September 25, 2012

State Roundup, September 25, 2012

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CASINO & PRINCE GEORGE’S: Some gambling opponents are hoping to block a sixth casino from being built in Maryland by focusing their energy in one place: Prince George’s County, reports Annie Linskey in the Sun. The county is a key battleground because of a provision in the new gambling law that says the state can build a casino in Prince George’s only if a majority of county voters support it in November — even if the referendum is approved statewide.

CONNECTIONS: Bryan Sears of writes about the relationship between a public relations firm, the politically well-connect Kearney O’Doherty Public Affairs, and companies with an interest in building a casino at National Harbor. Kearney O’Doherty is also behind the news aggregation site

SAME-SEX MARRIAGE: Pamela Wood of the Capital-Gazette writes a long piece on the same-sex marriage debate, outlining its history and a few of the arguments on both sides.

William E. Lori, the 16th archbishop of Baltimore, is scheduled to headline an event tomorrow organized by a coalition trying to keep Maryland from becoming the first state to approve same-sex marriage at the ballot box, John Wagner blogs in the Post.

Baltimore area pastors are jumping into the battle over same-sex marriage, some supporting it, others not. It is the latest in an intensifying campaign, one of four controversial items on the November ballot, writes the Sun’s Annie Linskey. Supporters and opponents of the new law have both purchased television time in October.

DREAM ACT: Josh Kurtz of Center Maryland wonders if the DREAM Act will get lost amid all the other referendums and the elections.

CHANCE OF PASSAGE: Jim Bach of the Diamondback interviews professors at the University of Maryland on the possibility of Marylanders passing both the DREAM Act and same-sex marriage.

STUDENT VOTING: Amna Farooqi of the Diamondback interviews students at the University of Maryland to find out if they intend to vote and why or why not.

Jim Bach of the Diamondback writes about student voting and the potential for online voting, or at least using the Internet to make it easier to vote.

SCOOTER LAWS: Beginning Monday, mo-ped and scooter drivers in Maryland will be obligated to wear a helmet, as well as some kind of eye protection, reports Brian Shane for the Salisbury Daily Times. They also, for $20, will have to title their scooters through the state Motor Vehicle Administration, according to a new state law. And don’t forget the $5 decal that shows it’s registered. Both are available online.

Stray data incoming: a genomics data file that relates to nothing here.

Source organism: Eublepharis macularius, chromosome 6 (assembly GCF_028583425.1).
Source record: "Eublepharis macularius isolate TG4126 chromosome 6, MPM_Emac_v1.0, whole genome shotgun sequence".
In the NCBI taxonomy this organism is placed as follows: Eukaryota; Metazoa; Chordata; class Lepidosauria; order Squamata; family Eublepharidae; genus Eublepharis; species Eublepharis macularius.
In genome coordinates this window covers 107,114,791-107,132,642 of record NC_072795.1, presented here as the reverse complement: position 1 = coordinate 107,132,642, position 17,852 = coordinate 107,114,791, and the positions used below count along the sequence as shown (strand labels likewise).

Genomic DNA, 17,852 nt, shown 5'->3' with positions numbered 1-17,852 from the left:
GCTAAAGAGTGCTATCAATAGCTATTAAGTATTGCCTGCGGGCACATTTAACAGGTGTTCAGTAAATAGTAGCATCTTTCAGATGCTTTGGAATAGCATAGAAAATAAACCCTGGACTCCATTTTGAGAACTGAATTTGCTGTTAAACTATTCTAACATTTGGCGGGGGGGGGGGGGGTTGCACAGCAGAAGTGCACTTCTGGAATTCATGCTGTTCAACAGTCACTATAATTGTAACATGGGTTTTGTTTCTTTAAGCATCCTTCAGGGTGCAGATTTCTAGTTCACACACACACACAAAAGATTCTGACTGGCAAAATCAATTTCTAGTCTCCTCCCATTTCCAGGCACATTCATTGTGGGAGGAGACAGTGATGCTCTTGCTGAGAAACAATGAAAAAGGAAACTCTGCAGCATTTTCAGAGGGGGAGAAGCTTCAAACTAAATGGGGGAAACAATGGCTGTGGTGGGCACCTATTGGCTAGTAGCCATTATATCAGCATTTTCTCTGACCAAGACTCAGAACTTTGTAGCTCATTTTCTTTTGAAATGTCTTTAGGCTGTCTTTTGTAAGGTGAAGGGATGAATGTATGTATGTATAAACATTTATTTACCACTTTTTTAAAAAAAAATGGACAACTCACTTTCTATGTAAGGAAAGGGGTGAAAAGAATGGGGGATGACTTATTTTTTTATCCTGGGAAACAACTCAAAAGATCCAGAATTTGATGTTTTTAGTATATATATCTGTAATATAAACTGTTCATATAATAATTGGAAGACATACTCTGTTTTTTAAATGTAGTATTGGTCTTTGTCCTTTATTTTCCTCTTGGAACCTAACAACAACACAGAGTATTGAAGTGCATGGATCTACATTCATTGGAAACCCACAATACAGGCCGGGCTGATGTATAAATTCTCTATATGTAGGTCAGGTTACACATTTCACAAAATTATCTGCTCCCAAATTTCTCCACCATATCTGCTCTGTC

PUBLIC INPUT ON FORMULA BAN: State health officials are asking for the public’s help in determining the potential risks of a ban on infant formula that contains a potentially hazardous chemical. The General Assembly in 2011 broadened a ban on bisphenol-A, a compound found in many plastics, Daniel Leaderman reports in the Gazette.

PSC TO DECIDE SURCHARGE: The Maryland Public Service Commission is considering whether to leave a surcharge in place that allows utilities such as BGE to continue to collect money during the first 24 hours of a major storm power outage, writes Holly Nunn of the Gazette.

SPUTTERING ECONOMY: Larry Hogan and Jim Pettit of Change Maryland write, in an op-ed in the Washington Post, that federal government data show that Maryland’s economic engine is sputtering. Taxpayers, businesses and jobs are fleeing the state in greater proportion to other jurisdictions in the region.

MARYLAND NONPROFITS: Len Lazarick of interviews Greg Cantori, who takes over as president of Maryland Nonprofits next Monday at a time when nonprofit organizations and their clients – like many businesses in Maryland small and large – have been battered by the economy.

TAX REBATE: Millions in Frederick County taxpayer dollars headed homeward last week, an influx of money that could come in the nick of time for area nonprofits, reports Bethany Rodgers of the Frederick News-Post.